31 August, 2017
Speaking at the Loren Cook Company factory, Trump promised a tax reform plan that would lead businesses to bring millions of jobs back to the U.S.
The form of these middle-class tax cuts has changed over time.
Democrats have said they will not support a tax proposal that offers relief for the very wealthy.
For instance, the administration has not stated publicly what will be the precise scope of Trump's tax reforms. Unfortunately, the debate has not fully begun and the issue has already been politicized with opponents claiming that tax reform will only help big business and top earners in our country.
White House officials said that the president wanted to strike a serious tone and highlight a manufacturing business, rather than hold a large campaign-style rally.
They also say they want the plan to be deficit neutral, which would force lawmakers to identify how they might make up for any lost tax revenue.More news: For Civilians Trapped In Raqqa, Offensive Against ISIS Presents New Dangers
"They are taking us, frankly, to the cleaners", Trump added. The White House is inviting both Republican and Democratic leadership in Congress - Senate Majority Leader Mitch McConnell, Senate Minority Leader Chuck Schumer, Speaker of the House Paul Ryan and House Minority Leader Nancy Pelosi - to meet with Trump Wednesday morning to discuss tax reform.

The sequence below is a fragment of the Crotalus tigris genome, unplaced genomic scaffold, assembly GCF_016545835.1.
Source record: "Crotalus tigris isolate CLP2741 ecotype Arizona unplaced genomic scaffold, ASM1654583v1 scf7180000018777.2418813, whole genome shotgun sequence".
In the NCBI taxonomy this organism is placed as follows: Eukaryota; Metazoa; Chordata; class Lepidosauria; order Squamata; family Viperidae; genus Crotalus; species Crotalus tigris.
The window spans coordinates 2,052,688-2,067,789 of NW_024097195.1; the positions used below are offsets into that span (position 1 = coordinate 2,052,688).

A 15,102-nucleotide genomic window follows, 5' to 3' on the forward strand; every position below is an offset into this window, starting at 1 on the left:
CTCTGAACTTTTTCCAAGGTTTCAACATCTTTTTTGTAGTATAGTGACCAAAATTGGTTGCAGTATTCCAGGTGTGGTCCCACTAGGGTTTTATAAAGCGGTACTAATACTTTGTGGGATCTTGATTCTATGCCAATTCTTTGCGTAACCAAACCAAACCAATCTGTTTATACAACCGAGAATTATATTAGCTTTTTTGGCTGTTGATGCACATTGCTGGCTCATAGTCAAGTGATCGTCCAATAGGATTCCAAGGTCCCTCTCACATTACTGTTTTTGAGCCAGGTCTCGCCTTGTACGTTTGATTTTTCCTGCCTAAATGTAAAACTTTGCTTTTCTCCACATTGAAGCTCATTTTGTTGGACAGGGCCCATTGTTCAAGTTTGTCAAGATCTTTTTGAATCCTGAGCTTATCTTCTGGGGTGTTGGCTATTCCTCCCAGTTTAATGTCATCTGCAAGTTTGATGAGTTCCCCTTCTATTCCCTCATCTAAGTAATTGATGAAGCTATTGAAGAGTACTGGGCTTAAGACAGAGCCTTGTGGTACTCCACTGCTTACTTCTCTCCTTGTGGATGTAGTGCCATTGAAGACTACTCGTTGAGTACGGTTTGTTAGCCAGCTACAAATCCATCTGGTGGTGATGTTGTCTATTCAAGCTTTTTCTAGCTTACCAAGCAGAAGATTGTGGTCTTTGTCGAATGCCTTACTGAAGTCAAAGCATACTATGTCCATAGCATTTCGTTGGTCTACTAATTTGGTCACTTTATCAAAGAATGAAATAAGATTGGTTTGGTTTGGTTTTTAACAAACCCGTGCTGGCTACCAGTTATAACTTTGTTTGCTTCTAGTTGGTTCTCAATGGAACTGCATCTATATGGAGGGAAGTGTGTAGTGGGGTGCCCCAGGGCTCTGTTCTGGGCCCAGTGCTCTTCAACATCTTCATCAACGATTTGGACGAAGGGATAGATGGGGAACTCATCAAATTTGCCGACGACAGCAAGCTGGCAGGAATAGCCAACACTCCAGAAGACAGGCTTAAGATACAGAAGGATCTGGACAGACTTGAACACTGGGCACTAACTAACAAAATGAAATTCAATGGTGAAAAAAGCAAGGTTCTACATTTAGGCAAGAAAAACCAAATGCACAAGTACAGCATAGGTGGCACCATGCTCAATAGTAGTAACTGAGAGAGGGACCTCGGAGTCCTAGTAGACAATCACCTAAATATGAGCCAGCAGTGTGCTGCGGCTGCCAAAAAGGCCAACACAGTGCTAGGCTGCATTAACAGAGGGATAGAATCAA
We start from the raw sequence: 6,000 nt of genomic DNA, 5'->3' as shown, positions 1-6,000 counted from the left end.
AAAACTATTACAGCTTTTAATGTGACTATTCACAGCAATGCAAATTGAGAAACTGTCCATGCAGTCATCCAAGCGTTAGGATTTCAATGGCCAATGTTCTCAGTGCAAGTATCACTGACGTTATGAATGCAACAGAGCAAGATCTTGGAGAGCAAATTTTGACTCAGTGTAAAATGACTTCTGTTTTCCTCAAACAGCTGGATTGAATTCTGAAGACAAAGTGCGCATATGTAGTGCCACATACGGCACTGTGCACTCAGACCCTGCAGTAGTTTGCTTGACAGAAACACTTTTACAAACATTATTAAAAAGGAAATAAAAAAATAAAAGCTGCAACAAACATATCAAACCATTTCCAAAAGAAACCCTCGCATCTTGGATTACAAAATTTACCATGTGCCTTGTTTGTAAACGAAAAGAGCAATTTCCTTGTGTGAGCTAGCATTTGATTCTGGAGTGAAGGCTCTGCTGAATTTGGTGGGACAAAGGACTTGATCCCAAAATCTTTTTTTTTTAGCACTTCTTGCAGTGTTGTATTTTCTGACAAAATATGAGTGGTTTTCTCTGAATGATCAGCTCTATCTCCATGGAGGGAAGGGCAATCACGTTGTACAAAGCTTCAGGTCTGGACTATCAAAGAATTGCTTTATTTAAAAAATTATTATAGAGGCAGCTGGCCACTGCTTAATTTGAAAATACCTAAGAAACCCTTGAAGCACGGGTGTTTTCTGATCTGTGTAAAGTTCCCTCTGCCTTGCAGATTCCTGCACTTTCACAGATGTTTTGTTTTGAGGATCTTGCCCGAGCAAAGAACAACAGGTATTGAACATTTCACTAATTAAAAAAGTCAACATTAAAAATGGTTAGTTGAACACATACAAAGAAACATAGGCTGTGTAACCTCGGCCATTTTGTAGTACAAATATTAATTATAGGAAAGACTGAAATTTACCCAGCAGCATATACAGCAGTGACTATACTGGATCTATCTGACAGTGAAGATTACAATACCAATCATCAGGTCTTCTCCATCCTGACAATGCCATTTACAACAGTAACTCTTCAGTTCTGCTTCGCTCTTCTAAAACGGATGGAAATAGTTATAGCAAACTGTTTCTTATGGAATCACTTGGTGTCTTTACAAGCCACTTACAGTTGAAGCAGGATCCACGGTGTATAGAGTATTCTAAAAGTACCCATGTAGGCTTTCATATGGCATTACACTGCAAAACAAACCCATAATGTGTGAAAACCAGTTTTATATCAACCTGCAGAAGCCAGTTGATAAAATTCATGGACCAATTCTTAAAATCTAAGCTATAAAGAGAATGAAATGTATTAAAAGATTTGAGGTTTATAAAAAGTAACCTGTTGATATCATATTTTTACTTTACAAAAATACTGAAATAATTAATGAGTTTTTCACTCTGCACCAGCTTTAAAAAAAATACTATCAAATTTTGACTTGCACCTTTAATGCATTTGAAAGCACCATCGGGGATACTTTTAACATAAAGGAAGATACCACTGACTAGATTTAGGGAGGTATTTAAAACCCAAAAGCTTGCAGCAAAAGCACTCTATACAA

During an interview with The Financial Times on Friday, National Economic Director Gary Cohn said Trump's agenda "is going to completely revolve around tax reform" moving forward.
As Trump tries to sell tax cuts to corporations and rich estates as helping the middle class, this is the image you'll want to keep in mind.
Arguments why a corporate tax cut won't help - and may even hurt - the middle class: US corporate profits today are very high and corporations are already sitting on almost $2 trillion in cash here and overseas. The tax code hasn't seen a large-scale reform in three decades.
But since the administration released that outline, it agreed to give the reins on tax reform to Congress - working with leaders as part of the "Group of Six" to come up with a single Republican tax reform plan that leaders hope will earn broad support in Congress. The GOP also intends to eliminate the death and estate taxes and to slash the corporate tax rate "as low as possible".
"I would like a tax cut but I really don't think we (as a country) can afford to do that, right now", she said.